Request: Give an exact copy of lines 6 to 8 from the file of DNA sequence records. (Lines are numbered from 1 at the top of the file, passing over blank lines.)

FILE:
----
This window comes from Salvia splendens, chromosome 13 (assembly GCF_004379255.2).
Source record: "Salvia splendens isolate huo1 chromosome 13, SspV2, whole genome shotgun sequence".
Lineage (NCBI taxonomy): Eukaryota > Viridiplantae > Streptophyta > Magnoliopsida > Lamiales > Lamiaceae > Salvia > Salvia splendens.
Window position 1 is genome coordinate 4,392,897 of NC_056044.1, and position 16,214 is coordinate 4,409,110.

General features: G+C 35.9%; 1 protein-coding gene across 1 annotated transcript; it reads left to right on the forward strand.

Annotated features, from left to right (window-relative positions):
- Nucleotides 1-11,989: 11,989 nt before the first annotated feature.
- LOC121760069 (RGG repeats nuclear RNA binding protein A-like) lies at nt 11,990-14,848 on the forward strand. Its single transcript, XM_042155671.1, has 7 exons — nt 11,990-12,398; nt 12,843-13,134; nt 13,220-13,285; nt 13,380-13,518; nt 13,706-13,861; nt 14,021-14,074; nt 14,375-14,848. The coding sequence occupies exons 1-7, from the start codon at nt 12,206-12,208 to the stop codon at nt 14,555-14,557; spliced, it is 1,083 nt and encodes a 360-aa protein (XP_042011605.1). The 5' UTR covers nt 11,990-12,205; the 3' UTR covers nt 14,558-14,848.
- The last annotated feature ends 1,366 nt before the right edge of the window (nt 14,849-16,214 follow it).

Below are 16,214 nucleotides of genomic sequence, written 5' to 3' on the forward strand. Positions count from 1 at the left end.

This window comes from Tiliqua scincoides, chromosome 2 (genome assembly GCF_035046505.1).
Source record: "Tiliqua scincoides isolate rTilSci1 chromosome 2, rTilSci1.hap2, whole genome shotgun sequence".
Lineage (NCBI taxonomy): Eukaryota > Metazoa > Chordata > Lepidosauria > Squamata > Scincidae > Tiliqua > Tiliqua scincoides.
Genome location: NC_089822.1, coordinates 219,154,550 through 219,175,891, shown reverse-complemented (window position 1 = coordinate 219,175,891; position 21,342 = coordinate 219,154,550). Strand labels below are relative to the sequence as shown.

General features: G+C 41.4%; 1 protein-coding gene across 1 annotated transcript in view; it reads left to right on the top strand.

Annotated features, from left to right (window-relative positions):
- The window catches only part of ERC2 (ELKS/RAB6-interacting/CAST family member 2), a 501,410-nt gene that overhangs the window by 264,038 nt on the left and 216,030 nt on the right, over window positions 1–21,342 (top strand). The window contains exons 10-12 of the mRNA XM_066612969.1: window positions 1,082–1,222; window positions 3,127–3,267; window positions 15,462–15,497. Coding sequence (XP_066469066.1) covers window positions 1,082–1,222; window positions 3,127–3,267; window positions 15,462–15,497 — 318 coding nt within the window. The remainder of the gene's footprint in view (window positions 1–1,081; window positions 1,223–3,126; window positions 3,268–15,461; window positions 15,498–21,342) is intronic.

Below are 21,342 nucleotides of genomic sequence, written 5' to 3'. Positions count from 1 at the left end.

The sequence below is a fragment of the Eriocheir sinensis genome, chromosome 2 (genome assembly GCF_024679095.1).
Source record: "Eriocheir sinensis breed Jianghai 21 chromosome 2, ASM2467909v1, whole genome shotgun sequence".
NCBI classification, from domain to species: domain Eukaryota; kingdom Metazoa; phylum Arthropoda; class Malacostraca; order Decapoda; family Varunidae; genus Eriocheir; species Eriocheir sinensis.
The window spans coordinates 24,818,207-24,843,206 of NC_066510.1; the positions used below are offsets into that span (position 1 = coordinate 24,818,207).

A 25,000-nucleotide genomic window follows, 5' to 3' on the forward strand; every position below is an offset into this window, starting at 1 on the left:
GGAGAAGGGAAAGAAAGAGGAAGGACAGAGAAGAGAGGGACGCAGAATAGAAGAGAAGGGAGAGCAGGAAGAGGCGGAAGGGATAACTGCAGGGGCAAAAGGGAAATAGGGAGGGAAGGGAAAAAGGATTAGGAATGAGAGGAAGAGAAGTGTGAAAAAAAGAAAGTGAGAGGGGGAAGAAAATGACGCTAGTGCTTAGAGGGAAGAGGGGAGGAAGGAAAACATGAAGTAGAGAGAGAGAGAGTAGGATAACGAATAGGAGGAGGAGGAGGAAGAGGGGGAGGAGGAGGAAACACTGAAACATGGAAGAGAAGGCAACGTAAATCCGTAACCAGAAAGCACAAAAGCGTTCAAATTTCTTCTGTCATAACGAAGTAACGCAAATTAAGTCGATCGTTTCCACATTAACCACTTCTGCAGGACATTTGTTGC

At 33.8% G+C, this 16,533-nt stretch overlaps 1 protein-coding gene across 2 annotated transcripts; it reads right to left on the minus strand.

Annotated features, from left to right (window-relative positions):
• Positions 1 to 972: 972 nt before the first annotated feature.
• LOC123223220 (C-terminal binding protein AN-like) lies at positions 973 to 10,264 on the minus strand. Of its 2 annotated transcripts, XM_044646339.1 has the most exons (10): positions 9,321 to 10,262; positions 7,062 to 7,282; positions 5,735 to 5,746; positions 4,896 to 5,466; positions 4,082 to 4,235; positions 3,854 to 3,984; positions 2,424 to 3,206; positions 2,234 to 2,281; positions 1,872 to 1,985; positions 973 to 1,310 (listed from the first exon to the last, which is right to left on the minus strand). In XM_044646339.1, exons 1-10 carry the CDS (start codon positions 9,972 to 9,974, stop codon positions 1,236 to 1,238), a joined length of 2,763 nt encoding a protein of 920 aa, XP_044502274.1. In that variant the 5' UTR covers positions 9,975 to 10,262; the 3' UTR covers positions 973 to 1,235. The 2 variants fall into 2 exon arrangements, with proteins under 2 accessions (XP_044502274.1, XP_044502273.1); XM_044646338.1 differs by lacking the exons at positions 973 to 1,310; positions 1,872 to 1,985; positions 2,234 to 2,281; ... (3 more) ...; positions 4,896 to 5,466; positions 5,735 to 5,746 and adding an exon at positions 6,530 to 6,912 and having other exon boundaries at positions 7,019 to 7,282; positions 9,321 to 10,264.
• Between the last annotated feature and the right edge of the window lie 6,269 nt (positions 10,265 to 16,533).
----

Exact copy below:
Annotated features, from left to right (window-relative positions):
- Nucleotides 1-11,989: 11,989 nt before the first annotated feature.
- LOC121760069 (RGG repeats nuclear RNA binding protein A-like) lies at nt 11,990-14,848 on the forward strand. Its single transcript, XM_042155671.1, has 7 exons — nt 11,990-12,398; nt 12,843-13,134; nt 13,220-13,285; nt 13,380-13,518; nt 13,706-13,861; nt 14,021-14,074; nt 14,375-14,848. The coding sequence occupies exons 1-7, from the start codon at nt 12,206-12,208 to the stop codon at nt 14,555-14,557; spliced, it is 1,083 nt and encodes a 360-aa protein (XP_042011605.1). The 5' UTR covers nt 11,990-12,205; the 3' UTR covers nt 14,558-14,848.